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Matthew Gillis

Associate Professor


I am a historian of early medieval Europe, focusing especially on the Carolingian Empire in the eighth and ninth centuries. My research is centered on the religious and intellectual history of this period and concentrates both on continuities between the medieval and ancient worlds and on innovation among Carolingian thinkers and poets.

My book, Heresy and Dissent in the Carolingian Empire: the Case of Gottschalk of Orbais (Oxford, 2017), recounts the history of an exceptional ninth-century religious outlaw, Gottschalk of Orbais. Frankish Christianity required obedience to ecclesiastical superiors, voluntary participation in reform, and the belief that salvation was possible for all baptized believers. Yet Gottschalk—a mere priest—developed a controversial, Augustinian-based theology of predestination, claiming that only divine election through grace enabled eternal life. Gottschalk preached to Christians within the Frankish empire—including bishops—and non-Christians beyond its borders, scandalously demanding they confess his doctrine or be revealed as wicked reprobates. Even after his condemnations for heresy in the late 840s, Gottschalk continued his activities from prison thanks to monks who smuggled his pamphlets to a subterranean community of supporters. This study reconstructs the career of the Carolingian Empire's foremost religious dissenter in order to imagine that empire from the perspective of someone who worked to subvert its most fundamental beliefs. Examining the surviving evidence (including his own writings), Heresy and Dissent analyzes Gottschalk's literary and spiritual self-representations, his modes of argument, his prophetic claims to martyrdom and miraculous powers, and his shocking defiance to bishops as strategies for influencing contemporaries in changing political circumstances. In the larger history of medieval heresy and dissent, Gottschalk's case reveals how the Carolingian Empire preserved order within the church through coercive reform. The hierarchy compelled Christians to accept correction of perceived sins and errors, while punishing as sources of spiritual corruption those rare dissenters who resisted its authority.

I am a co-editor (along with Richard Corradini, Rosamond McKitterick, and Irene van Renswoude) and contributor to the volume Ego Trouble: Authors and their Identities in Early Medieval Europe, a collection of essays published by the Austrian Academy of Sciences (Akademie der Wissenschaften, Vienna, 2010), which examines forms of authorial experimentation in the representation of the “self” before the year 1000. Included in this volume is my essay, “Noble and Saxon: The Meaning of Gottschalk of Orbais’ Ethnicity at the Synod of Mainz, 829,” which examines the important role of Gottschalk’s identity in a public controversy that marked the beginning of his career. I have also published the essay, “Heresy in the Flesh: Gottschalk of Orbais and the Predestination Controversy in the Archdiocese of Rheims,” in Hincmar of Rheims: Life and Work, edited by Rachel Stone and Charles West (Manchester University Press, 2015).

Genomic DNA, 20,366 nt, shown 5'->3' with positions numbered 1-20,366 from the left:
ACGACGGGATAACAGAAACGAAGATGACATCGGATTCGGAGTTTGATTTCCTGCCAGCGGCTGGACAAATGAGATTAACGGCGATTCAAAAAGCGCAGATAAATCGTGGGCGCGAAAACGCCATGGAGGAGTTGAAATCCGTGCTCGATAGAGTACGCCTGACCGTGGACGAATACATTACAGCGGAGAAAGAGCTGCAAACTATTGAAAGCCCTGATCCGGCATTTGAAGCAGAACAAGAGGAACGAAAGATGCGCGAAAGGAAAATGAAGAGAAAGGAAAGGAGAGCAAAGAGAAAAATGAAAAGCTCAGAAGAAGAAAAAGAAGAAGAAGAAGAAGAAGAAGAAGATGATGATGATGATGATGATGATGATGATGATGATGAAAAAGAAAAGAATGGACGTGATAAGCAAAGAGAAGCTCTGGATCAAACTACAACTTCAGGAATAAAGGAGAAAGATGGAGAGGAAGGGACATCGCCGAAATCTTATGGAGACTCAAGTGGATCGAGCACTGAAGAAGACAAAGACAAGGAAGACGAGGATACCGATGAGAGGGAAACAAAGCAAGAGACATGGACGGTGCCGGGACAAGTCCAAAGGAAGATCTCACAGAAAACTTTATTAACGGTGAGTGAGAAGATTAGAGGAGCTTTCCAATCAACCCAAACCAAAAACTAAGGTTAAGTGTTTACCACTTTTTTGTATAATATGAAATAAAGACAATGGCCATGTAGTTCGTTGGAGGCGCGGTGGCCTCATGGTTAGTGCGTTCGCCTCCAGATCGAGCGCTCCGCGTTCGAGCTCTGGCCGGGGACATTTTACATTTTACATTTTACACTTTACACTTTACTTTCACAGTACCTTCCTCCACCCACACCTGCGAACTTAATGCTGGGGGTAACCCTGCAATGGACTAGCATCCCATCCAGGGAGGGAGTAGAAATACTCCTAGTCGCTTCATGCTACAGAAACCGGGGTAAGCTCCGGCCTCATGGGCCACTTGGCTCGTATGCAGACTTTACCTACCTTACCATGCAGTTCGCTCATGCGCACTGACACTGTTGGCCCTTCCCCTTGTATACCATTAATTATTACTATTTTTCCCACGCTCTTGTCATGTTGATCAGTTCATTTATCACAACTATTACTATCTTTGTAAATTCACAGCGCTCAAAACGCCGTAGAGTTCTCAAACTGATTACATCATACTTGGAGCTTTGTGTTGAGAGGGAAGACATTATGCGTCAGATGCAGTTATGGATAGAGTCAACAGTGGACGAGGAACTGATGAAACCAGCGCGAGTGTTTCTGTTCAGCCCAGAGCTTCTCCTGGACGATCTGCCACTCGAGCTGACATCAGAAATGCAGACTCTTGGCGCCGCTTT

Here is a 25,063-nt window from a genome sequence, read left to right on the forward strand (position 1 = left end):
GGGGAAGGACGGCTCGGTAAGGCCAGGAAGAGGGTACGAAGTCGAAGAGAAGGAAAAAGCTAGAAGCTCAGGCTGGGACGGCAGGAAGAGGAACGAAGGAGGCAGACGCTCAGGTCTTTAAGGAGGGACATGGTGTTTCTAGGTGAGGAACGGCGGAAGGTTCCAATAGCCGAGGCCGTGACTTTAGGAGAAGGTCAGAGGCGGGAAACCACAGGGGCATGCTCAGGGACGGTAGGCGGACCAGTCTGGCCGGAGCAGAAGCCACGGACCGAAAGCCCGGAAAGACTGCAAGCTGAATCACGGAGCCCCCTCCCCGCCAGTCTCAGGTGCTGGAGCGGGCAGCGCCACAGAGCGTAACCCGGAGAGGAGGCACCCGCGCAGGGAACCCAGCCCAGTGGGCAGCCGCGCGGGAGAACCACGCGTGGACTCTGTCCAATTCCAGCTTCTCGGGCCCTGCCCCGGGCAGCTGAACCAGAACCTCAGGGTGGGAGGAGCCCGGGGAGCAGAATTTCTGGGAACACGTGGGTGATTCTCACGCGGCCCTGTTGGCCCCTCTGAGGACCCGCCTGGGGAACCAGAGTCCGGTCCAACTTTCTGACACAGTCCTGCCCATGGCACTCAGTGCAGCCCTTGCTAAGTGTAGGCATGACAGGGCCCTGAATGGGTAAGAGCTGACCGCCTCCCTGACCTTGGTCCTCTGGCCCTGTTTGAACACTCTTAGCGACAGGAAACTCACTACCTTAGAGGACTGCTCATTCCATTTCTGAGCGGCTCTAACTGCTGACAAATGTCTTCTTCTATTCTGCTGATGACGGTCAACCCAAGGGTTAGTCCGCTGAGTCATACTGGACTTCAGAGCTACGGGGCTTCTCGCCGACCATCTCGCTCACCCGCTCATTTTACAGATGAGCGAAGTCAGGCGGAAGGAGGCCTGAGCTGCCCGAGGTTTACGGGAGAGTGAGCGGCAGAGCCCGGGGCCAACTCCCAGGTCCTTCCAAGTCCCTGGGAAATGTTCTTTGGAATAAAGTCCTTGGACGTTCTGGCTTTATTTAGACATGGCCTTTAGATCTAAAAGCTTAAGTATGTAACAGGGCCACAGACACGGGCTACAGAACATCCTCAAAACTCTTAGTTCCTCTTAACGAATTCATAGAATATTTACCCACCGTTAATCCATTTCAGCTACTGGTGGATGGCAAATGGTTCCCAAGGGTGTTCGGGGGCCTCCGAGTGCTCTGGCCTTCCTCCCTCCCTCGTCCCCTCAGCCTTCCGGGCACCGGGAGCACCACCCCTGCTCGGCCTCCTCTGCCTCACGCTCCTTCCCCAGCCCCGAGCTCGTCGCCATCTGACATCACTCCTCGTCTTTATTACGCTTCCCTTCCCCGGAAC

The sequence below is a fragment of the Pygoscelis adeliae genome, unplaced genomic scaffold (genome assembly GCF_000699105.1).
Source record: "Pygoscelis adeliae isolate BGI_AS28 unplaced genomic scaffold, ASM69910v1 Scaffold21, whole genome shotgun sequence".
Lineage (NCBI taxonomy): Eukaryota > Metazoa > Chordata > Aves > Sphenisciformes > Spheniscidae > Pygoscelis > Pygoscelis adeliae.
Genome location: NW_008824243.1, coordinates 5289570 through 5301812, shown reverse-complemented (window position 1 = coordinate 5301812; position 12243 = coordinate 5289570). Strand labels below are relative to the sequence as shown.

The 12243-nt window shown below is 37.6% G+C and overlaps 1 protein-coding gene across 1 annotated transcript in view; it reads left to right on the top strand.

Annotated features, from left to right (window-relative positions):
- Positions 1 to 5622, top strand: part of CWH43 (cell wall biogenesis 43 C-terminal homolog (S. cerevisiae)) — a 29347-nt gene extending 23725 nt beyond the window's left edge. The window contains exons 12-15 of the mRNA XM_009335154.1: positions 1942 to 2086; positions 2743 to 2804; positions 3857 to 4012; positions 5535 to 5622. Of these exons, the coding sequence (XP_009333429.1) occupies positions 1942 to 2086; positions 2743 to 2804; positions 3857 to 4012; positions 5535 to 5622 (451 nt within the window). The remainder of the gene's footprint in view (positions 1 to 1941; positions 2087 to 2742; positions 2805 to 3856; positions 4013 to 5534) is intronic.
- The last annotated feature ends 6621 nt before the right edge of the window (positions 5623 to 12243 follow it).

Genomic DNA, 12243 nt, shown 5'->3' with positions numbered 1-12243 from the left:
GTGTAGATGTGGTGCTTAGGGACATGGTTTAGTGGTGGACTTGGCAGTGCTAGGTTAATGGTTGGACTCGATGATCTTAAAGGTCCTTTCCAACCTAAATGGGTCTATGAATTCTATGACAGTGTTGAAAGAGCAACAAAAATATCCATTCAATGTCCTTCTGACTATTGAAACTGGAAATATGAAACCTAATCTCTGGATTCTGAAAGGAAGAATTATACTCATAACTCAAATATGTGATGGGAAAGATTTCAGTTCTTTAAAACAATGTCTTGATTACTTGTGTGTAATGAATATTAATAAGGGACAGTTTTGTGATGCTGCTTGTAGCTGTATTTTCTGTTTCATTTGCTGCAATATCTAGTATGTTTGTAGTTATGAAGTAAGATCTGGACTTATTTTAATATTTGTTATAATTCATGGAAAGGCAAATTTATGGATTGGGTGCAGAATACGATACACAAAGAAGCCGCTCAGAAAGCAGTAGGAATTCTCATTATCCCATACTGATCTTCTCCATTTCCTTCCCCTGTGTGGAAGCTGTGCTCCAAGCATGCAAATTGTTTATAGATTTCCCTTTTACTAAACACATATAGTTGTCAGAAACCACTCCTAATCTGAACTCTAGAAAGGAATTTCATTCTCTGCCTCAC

My current research project is about horror in the Carolingian Empire. I aim to develop new and creative ways of viewing authors, texts and ideas from that period that challenge our understanding of the past. In this vein, I published a study in 2014 in the journal postmedieval of Augustine’s Confessiones as both a “weird tale” in the Lovecraftian tradition and as a philosophical expression of his concept of the will (voluntas). Overall, my research now seeks to highlight the Carolingian Empire’s experiments with literary and art horror as part of a vast project to shape the world according to the Franks' unique, theological vision. To this end, I examine horror imagery, concepts, narratives and rhetoric in Frankish theological, poetic and historical sources. My goal in doing so is to uncover how Carolingian authors and audiences imagined the role of abject evil and sin in human experience not only in Hell’s eternal torments, but also historically in this world.

At the University of Tennessee I teach undergraduate and graduate courses on early medieval Europe, the Carolingian Empire and medieval intellectual history. I also serve on the Steering Committee for the Marco Institute. Before coming to the University of Tennessee, I taught at Furman University in Greenville, SC, and the University of Virginia.

Research Interests

Early medieval Europe, Carolingian Empire, cultural and intellectual history, horror, medieval Christianity.


Ph.D., University of Virginia

MA, Western Michigan University

BA, University of Wisconsin, Stevens Point

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